One of the most important lessons to come out of the last eight years of wars in Iraq and Afghanistan is the inevitability of troops in combat needing equipment which had not been available to them in peacetime. Operating primarily in dismounted mode and facing new kinds of threats from weapons such as improvised explosive devices, U.S. ground units found themselves in desperate need of all kinds of equipment. Back to headquarters came urgent operational needs requests for everything from warm weather gear, man-portable robots and uparmored vehicles to improved night vision goggles, laser target designators and better tactical radios. Many of these urgent needs were matters of life or death for Soldiers and Marines.
So critical were these needs and insistent the demands that the Army had to create an entirely a new organization to meet them. This was the Rapid Equipping Force (REF). The REF’s mission was to identify immediate unmet operational needs and satisfy those requirements as best as possible within 90 days. This approach completely went around the traditional, time consuming, expensive acquisition process. But it worked. The REF put together teams of engineers, contract specialists, supply chain managers and testers who were able to translate the needs of combatant forces into requirements and identify solutions, often coming from the commercial world.
As the war in Iraq is winding down and there is a 2014 light at the end of the Afghanistan tunnel, what was to become of the lessons learned and capabilities created to ensure that urgent operational needs could be met? Virtually all the funding for addressing these needs came from supplemental budgets. This meant that as soon as those extra resources vanished so too would the ability to meet the urgent operational needs created by a new contingency or conflict. While a new supplemental appropriation could be passed in the event of a new conflict inevitably there would be delays in creating and passing such legislation that could place warfighters in peril.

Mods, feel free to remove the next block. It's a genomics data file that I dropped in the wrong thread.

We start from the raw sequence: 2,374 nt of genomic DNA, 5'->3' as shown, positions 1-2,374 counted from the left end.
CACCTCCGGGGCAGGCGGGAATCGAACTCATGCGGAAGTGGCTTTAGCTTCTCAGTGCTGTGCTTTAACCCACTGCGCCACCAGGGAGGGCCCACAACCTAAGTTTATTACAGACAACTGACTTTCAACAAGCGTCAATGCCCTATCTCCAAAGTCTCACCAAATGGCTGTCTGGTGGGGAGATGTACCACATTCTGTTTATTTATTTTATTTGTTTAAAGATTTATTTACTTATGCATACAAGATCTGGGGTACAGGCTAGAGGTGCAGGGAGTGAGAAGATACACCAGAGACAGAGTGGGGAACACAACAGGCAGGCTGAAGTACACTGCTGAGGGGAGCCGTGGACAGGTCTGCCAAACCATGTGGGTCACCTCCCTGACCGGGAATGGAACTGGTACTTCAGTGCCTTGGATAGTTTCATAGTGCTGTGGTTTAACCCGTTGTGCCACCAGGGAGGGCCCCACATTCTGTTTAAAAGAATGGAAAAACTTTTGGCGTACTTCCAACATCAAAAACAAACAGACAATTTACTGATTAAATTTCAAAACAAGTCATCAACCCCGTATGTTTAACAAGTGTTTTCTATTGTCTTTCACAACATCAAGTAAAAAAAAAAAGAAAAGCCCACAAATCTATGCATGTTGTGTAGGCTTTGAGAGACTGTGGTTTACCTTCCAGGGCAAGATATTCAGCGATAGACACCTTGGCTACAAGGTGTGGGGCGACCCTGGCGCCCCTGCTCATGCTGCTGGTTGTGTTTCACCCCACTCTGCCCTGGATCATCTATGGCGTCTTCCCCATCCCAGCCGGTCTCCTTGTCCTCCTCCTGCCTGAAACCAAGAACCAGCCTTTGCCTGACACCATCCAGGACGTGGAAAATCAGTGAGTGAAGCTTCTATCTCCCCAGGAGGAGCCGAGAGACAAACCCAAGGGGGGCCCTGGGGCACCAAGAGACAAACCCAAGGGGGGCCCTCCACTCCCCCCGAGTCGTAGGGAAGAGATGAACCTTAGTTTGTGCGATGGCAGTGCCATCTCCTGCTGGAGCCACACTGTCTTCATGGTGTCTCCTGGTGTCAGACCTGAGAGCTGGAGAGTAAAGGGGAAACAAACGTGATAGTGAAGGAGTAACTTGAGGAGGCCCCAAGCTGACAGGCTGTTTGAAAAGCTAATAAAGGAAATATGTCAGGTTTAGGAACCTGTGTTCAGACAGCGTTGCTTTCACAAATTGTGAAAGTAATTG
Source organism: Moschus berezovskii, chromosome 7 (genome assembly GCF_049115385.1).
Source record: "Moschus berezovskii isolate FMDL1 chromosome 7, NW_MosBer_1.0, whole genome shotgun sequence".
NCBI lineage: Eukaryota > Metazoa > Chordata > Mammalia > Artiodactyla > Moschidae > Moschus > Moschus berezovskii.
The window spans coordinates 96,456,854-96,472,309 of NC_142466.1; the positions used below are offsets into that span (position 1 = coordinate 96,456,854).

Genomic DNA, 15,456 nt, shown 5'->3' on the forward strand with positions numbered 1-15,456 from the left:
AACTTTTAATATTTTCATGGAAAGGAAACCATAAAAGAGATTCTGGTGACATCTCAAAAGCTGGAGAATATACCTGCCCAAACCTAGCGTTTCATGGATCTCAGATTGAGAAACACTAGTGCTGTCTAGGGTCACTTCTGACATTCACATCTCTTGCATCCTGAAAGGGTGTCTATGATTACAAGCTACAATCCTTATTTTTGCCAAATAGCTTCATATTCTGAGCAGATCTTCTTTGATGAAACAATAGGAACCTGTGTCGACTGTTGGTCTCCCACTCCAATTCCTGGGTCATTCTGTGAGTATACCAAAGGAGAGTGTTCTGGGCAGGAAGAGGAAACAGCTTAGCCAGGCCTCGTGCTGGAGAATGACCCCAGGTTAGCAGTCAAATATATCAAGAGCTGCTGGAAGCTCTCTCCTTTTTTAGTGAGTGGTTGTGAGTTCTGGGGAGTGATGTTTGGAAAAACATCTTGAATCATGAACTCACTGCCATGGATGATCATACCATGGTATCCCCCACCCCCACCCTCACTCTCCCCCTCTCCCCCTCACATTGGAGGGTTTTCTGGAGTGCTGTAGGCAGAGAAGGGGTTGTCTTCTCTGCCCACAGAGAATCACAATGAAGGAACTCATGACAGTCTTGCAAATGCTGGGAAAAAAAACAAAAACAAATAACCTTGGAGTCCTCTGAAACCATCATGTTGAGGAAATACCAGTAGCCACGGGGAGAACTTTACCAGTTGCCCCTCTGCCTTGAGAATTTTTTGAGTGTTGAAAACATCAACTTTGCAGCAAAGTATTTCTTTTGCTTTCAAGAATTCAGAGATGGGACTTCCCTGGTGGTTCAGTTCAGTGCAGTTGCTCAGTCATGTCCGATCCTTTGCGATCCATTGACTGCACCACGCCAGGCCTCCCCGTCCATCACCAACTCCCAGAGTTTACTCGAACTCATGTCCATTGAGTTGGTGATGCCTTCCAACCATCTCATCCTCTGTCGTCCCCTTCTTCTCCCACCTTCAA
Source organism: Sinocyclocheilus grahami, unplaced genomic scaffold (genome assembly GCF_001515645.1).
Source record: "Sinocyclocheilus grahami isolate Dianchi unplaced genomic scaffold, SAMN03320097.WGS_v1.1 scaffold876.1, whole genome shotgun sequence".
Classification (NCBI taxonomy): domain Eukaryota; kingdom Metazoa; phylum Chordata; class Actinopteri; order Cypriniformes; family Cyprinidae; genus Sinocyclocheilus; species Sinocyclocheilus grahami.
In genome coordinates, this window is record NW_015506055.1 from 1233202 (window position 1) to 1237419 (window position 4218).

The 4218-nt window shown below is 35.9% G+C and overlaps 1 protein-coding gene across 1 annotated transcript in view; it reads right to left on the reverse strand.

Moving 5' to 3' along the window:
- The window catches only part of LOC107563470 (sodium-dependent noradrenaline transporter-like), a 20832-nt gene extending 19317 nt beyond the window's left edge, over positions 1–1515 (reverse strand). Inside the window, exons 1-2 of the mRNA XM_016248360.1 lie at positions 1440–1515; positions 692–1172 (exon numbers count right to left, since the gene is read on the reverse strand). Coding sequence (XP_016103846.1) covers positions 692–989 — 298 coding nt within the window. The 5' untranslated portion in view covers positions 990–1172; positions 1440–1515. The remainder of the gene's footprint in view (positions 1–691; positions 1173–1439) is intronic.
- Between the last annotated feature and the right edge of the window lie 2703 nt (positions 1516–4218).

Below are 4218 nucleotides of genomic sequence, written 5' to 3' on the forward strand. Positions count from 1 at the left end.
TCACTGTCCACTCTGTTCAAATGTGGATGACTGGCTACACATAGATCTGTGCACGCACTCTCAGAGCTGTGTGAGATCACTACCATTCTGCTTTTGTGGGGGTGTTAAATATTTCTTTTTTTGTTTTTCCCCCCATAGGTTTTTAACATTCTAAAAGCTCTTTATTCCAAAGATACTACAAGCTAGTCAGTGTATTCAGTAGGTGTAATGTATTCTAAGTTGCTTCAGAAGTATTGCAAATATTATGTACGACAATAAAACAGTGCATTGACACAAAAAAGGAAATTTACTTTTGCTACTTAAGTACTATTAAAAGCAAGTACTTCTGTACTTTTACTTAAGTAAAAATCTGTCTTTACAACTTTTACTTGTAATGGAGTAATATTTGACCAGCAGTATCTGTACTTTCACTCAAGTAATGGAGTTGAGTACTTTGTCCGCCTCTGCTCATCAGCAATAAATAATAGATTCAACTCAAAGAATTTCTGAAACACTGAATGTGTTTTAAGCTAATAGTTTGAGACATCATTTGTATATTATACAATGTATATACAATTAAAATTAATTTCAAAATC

DoD has figured out the problem. The Pentagon has requested that Congress establish a fund specifically devoted to financing the development and fielding of new capabilities intended to meet urgent operational needs. The idea is to create a permanent line item in the DoD budget to support the fulfillment of such needs.
This is a necessary and positive first step. In addition to dedicating resources to meeting urgent operational needs, DoD also needs to reform the organizational and decisionmaking processes by which such urgent needs are addressed. There are too many offices involved in responding to such needs. In addition, there are too many requirements generated by those offices. DoD needs to create a streamlined and simpler structure, one that focuses on defining the minimum necessary set of requirements for capabilities intended to meet urgent needs. Also, it would be smart for the Pentagon to look at streamlined contracting procedures and the use of GSA schedules and ID/IQ contracts to create an ongoing set of mechanisms that can be triggered swiftly when needs arise.
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